Somalia’s tentative recovery
FINALLY, some good news from Somalia: according to a new issue of the French weekly Paris Match, the Somali shilling has doubled in value against the dollar over the last two years.
The international airport at Mogadishu has been refurbished, and now boasts of a duty-free shop. Turkish Airlines operates three weekly flights to Istanbul as a result of a visit by Recep Erdogan, the Turkish Prime Minister. Tellingly, the immigration form for arriving passengers no longer contains the old entry for firearms being carried in.
The same issue of the magazine informs us that the price of fish has shot up because of new restaurants opening up to cater for the increasing number of foreigners and returning expatriate Somalis. A new six-story hotel is coming up in the capital. Male and female students are returning to schools and university.
In large measure, this return to normalcy is due to the defeat of the terrorist group Harkat al-Mujahideen al-Shebab by the forces of the African Mission for Somalia established by the Organisation of African Unity (OAU). This force, sanctioned by the UN, has been very successful in pushing the terrorists out of Mogadishu, and from other towns as well. The effort to eject the extremist thugs out of the country began last year, and has made steady success.
The other factor underpinning the Somali success story is the return of some 300,000 migrants who had been forced to leave their country due to the complete breakdown of law and order. With their money and their entrepreneurial spirit, the rebuilding of Somalia is under way. Scattered across North America and Europe, this diaspora made its mark by dint of hard work and self-help.
Considering that Somalia was for years synonymous with our notion of a failed state, this recovery is nothing short of miraculous. For decades, the country was caught up in murderous tribal warfare that destroyed much of Mogadishu. A slice of this mayhem was captured by the Nineties film Blackhawk Down that depicted the failed American effort to restore some order and bring in food supplies. In the event, Bill Clinton pulled out US forces after they lost a number of soldiers. The Pakistani contingent sent as part of a UN peacekeeping force also sustained heavy casualties.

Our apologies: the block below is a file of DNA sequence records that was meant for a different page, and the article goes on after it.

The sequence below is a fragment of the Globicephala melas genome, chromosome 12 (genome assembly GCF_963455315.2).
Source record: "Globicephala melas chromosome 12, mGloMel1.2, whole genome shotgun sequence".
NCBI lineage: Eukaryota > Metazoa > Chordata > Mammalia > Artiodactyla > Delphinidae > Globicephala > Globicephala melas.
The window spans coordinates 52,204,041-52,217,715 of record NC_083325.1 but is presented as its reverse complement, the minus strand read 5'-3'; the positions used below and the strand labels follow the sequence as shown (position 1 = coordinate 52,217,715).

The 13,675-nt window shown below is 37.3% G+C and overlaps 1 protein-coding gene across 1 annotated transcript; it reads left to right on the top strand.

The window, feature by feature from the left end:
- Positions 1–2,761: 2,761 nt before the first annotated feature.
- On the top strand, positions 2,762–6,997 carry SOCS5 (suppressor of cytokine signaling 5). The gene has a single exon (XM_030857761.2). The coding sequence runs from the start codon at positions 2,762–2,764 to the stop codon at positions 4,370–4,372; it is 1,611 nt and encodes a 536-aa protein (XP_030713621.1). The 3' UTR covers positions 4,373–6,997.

Whatever was left was demolished by the Shebab in their bid to impose a Taliban-like theocracy on Somalia. These holy warriors modelled themselves on the Afghan and Pakistani Taliban, banning everything from music to sports. Symbolising the return to sanity is the reopening of the National Theatre, a building earlier used by the Shebab as an arms depot and then as a public toilet.
I went to Mogadishu in the mid-Sixties for a vacation from university when my father was sent there by Unesco to establish a university and a public education system for the newly independent state. It was a small, sleepy town then with proud but friendly people. I recall being very struck by the fact that when our driver brought my father home from work, he would come and chat with us in the living room for a little while. His brother, my father told us, was the education minister.
Since that trip, I have followed the travails of the country with growing dismay. Repeated bouts of famine, in part caused by the civil war, only hastened Somalia’s descent into chaos. After a provisional government was established with international support, the country was again subjected to yet another round of violence when the Shebab attempted to take control. For years, Mogadishu was a divided city with the young terrorists calling the shots.
The country is also plagued by a nest of pirates who prey on ships sailing hundreds of miles from the coast. Their links to the Shebab have been reported, and their depredations have been the subject of widespread international concern and action. The success of these pirates illustrates what happens when a state loses control, and has some parallels with Pakistan’s tribal areas.
The return of a tenuous stability augurs well for this east African state. If it can build democratic institutions, it might well emerge from decades of violence and abject poverty. Luckily, it has many well-wishers: the West as well as its neighbours realise that a collapsed Somali state means trouble for the entire region.
Being a gambler and an eternal optimist, after I read the Paris Match article, I sent a text message to my son in Karachi, asking him to buy me some Somali shillings in the expectation that they would rise further in value. He must have thought I had lost my mind here in Sri Lanka, and replied: “Hahaha!” No doubt he remembered an earlier punt when I bought five thousand rupees worth of Afghanis just before the Americans attacked Afghanistan some 10 years ago. I calculated that the Afghan economy had no way to go but up, and the Americans would pour in aid to put the country back on its feet. Sure enough, the Afghani proceeded to gain in value. When I thought I’d take my profit, I discovered that there were three different kinds of Afghanis out there, and inevitably, I had the wrong sort…
One lesson from Somalia is that given political will and firm military action, the extremist scourge can be defeated. The reality is that jihadis, whether in Afghanistan, Pakistan, Yemen or Somalia, have very little public support. Even though they fly the Islamic banner, they are actually fighting for power and money. They recruit poor, gullible young men to their cause, but the leaders are cynical killers who use religion as a ploy to silence their opponents.
In Somalia, the Shebab faded away when confronted with well armed and disciplined troops. While they killed and terrorised unarmed civilians, they were no match for the OAU force. In Swat, Mullah Fazlullah’s gang melted away when the Pakistan army finally went in.
So while rejoicing in Somalia’s recovery from Islamist terrorism, let us draw the relevant lessons to apply in Pakistan.